I hate to say it, but I love to complain. It’s something I’ve been working on for the last year or so, as I sincerely know and believe I am far too blessed to have any complaints. Yet, I still love to do it.
I’m not exactly sure why I like to complain so much. Maybe it’s just human nature or maybe I’m just whiny.
Either way, I’m going to take a short break this week from my ongoing battle against complaining, and write about one thing in particular I truly hate.
According to dictionary.com, the definition of a coach is as follows: a person who trains an athlete or a team of athletes. Also see the verb form, coaching: to give instruction or advice. Nowhere in either of those definitions does it describe a coach as someone who should A. give his personal opinion on Fidel Castro (see Miami Marlins manager Ozzie Guillen), B. crack less than hilarious jokes about how he looks like Tom Brady (see NY Jets coach Rex Ryan) or C. generally act like a jerk/idiot/crazy person in front of the media just for the sake of drawing attention to himself.
I believe a coach should actually coach; not spend their time thinking about what media stunt they can pull in their next press conference.
My victim of choice this week is New York Jets head coach Rex Ryan. It seems every time I turn on Sports Center, Rex is saying something stupid or vulgar in front of a room full of press. Take for example, his comments in November 2010 comparing himself to Tom Brady. A As you may know, Rex has a larger gut. He’s not exactly the model type. Yet in the November press conference, Rex thought it would be funny to bring out a picture of Brady and compare himself to the Patriots quarterback. “I never realized how similar that I am to Tom Brady,” Ryan said. “I mean, the obvious physical appearance would be the first thing. The fact that he’s married to a supermodel? Hello?”
W Why is that funny? As a journalist, I am not going to go to a press conference after a basketball game and tell Coach Prohm a knock–knock joke.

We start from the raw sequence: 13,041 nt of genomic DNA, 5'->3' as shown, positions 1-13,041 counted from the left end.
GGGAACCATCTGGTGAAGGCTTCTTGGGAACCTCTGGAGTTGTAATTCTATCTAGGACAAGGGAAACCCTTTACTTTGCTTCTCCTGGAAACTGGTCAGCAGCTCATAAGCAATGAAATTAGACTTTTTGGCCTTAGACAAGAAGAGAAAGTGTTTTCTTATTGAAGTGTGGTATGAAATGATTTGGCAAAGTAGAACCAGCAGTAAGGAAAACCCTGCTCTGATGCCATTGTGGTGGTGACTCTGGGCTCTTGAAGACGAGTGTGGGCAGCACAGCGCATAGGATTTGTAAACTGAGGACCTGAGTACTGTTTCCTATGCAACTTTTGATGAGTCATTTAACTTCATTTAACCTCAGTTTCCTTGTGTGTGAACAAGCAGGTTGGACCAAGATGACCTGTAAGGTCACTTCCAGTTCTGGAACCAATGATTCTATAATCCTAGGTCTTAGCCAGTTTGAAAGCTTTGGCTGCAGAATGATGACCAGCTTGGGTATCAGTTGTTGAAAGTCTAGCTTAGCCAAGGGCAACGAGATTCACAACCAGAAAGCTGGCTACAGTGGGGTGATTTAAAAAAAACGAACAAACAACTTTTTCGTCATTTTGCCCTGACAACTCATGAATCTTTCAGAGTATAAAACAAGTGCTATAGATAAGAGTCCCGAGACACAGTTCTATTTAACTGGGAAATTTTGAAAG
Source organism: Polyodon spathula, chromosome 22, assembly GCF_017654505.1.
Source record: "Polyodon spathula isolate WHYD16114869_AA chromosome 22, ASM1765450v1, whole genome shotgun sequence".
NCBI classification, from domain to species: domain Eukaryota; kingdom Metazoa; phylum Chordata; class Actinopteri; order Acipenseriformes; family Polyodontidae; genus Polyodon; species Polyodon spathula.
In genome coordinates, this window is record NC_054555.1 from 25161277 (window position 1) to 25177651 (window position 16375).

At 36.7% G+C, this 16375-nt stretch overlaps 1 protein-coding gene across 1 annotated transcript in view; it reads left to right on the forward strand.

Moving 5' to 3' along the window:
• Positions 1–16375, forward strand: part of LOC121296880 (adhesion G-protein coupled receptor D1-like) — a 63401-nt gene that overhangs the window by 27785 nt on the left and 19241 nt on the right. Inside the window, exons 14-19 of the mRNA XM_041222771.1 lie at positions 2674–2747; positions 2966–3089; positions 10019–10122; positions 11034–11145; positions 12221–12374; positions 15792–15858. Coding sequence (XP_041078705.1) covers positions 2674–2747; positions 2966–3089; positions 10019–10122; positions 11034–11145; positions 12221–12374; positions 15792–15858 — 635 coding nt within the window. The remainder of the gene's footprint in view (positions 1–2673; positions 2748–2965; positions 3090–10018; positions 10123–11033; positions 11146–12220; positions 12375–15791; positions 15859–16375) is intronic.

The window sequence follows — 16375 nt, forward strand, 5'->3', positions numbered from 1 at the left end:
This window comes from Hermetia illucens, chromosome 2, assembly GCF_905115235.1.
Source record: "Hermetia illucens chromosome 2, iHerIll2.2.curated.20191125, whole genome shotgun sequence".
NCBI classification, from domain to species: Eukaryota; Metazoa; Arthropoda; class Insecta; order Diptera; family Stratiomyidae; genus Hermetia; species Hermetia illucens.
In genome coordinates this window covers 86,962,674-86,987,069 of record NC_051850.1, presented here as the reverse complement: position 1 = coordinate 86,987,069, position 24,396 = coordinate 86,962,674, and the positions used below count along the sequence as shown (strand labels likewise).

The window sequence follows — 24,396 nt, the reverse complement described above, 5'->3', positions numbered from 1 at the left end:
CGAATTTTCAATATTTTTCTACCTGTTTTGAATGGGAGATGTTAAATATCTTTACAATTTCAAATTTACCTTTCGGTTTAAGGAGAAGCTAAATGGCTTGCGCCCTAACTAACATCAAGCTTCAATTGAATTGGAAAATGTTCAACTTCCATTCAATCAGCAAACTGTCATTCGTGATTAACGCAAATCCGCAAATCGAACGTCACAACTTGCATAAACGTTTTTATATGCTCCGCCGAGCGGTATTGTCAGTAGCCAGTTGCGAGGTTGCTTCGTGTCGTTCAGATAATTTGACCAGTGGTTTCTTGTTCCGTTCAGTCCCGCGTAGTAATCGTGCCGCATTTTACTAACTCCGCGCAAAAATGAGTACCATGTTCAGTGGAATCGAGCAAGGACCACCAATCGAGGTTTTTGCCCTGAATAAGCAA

That is not what he nor the 50 media members are there for. So why then is it not only acceptable, but apparently hilarious when Rex does it? The joke was neither clever nor humorous.
I just don’t get it. Do your job and answer media questions. Then get back to coaching your mediocre football team, which you’ve guaranteed will win a Super Bowl each of the past three seasons. Stop wasting everyone’s time.
I suppose I was spoiled growing up, watching coaches like Bobby Cox (Atlanta Braves), Jeff Fisher (Tennessee Titans), Mike Krzyzewski (Duke University), and Pat Summitt (University of Tennessee).
These coaches found ways to show their passion and love for their game and athletes without making themselves look like complete fools. First and foremost, they simply did their job. And, it’s no coincidence that three out of these four won multiple championships (Fisher fell one game short, but his chance may come).
Any coach who draws attention to him or herself isn’t the type of coach I would want to coach my son or daughter. In my opinion, a good coach is one who gives all credit to the athletes who risk their health and well being each time they step onto the field of play. A good coach is one who cares about his player’s development as people more than he cares about his own publicity.
Call me old–fashioned, but I believe a good coach is one who always puts the athletes before himself. If the coach is the focal point of the team then something is wrong. The players need to play and the coaches need to coach. Nothing more, nothing less.
Jonathan Ferris, Sports editor